Custom Search

Friday, November 25, 2016

Demonetisation: Currency recall could cost India a massive Rs 1.28 lakh crore, says CMIE

The cost of withdrawing high-denomination currency notes to wipe out black money from the country will be about Rs 1.28 lakh crore during the 50-day window till December 30, the Centre for Monitoring Indian Economy (CMIE) said.

The overall cost could be much higher, the private economy watcher estimated. The demonetisation invalidated 86% of the Rs 17.8 lakh crore of currency that was in circulation on October 28. “A steady stream of news reports of empty mandis, low footfalls at malls and drop in business in restaurants, stressed factories paint a grim picture of the effects of a sudden withdrawal of liquidity from markets,” CMIE said in a report on Thursday.

Emphasising that all estimates are conservative and limited to the 50-day window, CMIE said the government and the Reserve Bank of India are estimated to bear a cost of Rs 16,800 crore, largely on account of printing new currency notes and transporting them to banks, ATMs and post offices.

CMIE said businesses are expected to pay the biggest price of the demonetisation, which became effective on November 9, and the immediate impact could be about Rs 61,500 crore, or 48% of the total cost of the exercise.

“We estimate the direct impact on business in terms of the drop in discretionary spending by households. This alone adds up to more than half a trillion rupees during the 50-day period till end of December,” it said. After enterprises, the other big sector to get hit is banks, which, according to CMIE, “lose a lot more.”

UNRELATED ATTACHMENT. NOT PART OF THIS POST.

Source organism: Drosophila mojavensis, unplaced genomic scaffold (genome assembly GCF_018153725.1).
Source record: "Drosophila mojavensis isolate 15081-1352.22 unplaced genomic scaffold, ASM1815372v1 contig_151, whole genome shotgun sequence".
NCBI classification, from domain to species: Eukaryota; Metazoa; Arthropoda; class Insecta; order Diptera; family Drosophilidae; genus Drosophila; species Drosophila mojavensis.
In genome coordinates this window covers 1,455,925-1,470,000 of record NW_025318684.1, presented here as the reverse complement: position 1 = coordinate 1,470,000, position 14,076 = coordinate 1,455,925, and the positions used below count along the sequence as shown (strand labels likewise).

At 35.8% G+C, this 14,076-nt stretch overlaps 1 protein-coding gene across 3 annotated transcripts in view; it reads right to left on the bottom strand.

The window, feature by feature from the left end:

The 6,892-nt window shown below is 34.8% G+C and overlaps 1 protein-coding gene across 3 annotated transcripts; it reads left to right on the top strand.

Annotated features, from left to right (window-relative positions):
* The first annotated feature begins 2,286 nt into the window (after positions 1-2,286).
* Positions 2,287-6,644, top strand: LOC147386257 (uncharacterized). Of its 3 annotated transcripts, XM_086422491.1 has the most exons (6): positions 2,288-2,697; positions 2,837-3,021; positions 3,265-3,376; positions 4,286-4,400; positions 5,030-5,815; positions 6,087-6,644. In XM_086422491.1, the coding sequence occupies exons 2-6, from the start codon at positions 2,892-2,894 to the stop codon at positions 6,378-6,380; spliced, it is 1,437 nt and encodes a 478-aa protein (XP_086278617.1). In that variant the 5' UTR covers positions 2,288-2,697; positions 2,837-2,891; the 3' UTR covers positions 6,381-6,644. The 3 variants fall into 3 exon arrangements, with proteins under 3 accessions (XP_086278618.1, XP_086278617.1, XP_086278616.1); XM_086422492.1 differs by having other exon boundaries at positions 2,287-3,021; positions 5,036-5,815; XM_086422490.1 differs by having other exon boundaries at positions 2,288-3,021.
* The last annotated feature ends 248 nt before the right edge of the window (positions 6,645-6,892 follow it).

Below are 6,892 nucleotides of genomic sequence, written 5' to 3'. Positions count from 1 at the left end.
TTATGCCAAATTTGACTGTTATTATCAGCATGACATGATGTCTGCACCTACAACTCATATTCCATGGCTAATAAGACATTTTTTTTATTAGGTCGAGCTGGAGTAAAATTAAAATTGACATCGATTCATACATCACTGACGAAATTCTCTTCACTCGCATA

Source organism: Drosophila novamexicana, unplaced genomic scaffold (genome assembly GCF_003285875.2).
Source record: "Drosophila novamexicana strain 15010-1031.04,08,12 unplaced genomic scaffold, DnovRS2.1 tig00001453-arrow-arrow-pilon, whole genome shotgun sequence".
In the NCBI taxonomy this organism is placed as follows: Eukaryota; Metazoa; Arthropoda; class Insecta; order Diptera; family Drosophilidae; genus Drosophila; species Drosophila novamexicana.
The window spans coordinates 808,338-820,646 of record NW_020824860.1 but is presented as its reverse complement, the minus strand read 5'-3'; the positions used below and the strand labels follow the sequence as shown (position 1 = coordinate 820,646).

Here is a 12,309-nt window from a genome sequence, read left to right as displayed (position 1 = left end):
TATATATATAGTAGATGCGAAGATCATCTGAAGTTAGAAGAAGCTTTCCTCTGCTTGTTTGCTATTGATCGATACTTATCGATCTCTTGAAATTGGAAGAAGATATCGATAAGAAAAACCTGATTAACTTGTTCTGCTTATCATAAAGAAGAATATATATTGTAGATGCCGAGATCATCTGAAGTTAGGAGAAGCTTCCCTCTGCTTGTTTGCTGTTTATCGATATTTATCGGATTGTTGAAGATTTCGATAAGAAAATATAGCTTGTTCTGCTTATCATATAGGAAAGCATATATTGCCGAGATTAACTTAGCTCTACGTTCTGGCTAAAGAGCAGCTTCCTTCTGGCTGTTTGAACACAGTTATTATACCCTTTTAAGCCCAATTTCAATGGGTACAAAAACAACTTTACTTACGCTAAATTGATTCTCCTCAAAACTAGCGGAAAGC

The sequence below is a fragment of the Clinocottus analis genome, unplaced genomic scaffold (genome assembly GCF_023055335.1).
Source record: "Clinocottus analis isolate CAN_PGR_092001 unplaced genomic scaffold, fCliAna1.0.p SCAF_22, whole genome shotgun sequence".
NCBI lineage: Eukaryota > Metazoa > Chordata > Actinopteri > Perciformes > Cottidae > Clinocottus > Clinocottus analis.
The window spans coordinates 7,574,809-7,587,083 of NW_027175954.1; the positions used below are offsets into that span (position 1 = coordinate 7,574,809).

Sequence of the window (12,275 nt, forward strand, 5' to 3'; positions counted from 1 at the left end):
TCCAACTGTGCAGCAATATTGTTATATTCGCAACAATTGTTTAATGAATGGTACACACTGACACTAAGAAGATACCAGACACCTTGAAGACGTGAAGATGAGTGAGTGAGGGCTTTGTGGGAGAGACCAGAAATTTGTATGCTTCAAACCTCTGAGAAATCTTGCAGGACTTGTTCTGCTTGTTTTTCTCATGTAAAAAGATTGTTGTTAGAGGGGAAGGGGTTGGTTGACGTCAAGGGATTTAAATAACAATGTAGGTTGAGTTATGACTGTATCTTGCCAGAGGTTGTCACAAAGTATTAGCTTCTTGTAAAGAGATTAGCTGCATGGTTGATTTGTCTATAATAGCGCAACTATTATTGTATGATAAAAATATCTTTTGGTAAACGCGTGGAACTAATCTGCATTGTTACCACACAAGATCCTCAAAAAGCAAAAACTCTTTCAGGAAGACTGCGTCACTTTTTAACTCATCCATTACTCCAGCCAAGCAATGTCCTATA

Wage levels of bankers are higher than those of the average person in the queue and banks suffer overheads and operational costs in terms of recalibrating ATMs to dispense new notes. “Banks would do little else during this 50-day period and we estimate that they would bear a cost of Rs 35,100 crore,” it said.

People standing in queues to exchange or deposit old currency notes bear 12% of the total cost and could lose Rs 15,000 crore in foregone wages during the period. The long-term impact could be more, CMIE said.

“All estimates are admittedly conservative. All estimates are limited to the 50-day window. However, the impact of low liquidity, broken supply chains and loss of confidence in consumers is likely to impact the economy over a longer period,” CMIE said.

Source : Economic Times
Read more »

No more over-the-counter exchange of old notes

Facing severe attack in the wake of difficulties thrown up by demonetisation, government tonight extended till December 15 the facility of using old Rs. 500 notes in public utilities and included more services like mobile recharge but stopped the over-the-counter exchange of defunct currencies and use of Rs. 1,000 notes.